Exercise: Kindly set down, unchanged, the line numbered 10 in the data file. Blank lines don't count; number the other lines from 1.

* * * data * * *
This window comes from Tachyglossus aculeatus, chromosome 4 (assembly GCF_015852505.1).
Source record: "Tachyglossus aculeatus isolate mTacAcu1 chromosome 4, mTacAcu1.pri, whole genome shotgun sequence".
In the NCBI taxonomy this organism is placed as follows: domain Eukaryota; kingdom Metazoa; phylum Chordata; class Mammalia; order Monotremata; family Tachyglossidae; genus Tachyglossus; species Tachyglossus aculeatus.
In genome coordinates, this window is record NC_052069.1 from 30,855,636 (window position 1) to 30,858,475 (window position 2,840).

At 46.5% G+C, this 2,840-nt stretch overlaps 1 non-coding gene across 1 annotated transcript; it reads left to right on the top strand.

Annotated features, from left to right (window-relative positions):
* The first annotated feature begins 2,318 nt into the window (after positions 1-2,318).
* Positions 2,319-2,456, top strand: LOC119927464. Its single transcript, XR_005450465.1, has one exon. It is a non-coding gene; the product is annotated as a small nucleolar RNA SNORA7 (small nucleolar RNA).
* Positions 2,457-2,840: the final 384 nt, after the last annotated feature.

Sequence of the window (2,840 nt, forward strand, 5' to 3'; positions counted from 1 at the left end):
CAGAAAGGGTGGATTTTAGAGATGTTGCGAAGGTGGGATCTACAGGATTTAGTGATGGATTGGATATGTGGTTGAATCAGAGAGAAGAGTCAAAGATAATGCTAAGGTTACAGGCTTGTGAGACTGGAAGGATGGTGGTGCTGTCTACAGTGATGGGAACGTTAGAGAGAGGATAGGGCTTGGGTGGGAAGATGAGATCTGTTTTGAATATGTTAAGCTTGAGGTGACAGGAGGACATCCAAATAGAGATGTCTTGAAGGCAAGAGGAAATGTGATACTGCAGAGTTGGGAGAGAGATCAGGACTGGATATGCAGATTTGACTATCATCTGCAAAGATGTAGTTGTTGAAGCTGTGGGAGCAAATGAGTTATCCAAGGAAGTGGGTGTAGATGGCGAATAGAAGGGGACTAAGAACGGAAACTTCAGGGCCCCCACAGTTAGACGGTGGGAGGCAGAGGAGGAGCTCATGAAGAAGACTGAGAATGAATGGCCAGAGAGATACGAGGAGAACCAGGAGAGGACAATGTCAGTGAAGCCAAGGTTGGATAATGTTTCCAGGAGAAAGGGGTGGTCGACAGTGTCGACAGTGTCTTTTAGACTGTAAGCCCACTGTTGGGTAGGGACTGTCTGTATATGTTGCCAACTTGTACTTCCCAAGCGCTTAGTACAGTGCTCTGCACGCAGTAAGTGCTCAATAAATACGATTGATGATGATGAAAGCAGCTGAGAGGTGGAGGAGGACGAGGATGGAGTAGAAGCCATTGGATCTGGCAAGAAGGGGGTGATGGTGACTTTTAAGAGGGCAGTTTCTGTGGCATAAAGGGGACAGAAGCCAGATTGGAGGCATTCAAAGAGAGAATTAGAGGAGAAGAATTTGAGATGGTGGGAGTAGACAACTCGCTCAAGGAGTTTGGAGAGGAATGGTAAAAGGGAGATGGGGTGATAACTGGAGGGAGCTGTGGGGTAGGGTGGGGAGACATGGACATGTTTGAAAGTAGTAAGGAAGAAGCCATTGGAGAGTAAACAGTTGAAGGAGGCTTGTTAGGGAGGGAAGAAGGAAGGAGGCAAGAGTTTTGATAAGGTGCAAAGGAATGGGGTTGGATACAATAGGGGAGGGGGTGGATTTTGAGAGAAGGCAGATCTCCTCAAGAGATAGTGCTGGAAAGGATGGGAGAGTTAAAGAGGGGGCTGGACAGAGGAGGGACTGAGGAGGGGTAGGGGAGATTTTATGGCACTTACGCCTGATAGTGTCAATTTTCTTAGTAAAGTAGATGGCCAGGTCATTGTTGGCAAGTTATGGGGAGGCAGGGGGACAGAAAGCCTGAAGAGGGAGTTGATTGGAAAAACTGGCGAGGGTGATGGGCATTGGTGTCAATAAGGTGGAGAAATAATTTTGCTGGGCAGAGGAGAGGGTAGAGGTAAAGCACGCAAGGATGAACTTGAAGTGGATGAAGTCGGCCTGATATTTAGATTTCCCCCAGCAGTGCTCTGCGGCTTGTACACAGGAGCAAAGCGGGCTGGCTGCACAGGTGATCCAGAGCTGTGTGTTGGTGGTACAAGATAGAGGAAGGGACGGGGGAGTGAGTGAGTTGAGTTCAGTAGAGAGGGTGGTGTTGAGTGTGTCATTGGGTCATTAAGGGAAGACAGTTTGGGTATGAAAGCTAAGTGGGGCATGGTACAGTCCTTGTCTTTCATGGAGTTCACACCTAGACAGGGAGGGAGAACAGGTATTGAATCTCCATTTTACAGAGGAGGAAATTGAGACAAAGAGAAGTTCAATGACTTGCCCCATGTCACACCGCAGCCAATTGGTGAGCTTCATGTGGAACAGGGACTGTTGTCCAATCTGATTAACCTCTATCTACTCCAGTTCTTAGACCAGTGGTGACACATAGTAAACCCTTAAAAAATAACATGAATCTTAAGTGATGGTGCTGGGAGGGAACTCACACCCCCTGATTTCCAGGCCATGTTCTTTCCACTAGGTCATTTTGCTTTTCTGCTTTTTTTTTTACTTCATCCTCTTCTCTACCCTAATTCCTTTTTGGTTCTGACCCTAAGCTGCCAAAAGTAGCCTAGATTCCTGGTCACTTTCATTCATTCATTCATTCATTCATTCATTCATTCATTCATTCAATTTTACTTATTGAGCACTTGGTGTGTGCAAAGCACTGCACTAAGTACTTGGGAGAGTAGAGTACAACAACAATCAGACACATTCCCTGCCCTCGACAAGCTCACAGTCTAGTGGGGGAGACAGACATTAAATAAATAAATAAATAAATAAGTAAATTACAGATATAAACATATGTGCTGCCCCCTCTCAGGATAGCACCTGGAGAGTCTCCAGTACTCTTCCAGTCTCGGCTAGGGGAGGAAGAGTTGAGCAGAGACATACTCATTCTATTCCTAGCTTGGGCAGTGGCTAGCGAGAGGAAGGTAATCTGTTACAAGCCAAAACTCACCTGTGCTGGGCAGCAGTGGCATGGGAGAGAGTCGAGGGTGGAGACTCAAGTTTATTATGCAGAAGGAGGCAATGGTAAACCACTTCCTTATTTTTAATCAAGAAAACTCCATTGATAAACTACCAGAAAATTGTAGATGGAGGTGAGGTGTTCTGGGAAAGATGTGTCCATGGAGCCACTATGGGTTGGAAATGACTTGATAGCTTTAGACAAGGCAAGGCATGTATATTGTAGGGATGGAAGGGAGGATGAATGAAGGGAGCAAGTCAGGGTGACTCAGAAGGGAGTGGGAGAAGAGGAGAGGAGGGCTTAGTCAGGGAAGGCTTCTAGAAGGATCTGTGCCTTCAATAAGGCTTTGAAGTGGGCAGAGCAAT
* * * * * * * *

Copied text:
Sequence of the window (2,840 nt, forward strand, 5' to 3'; positions counted from 1 at the left end):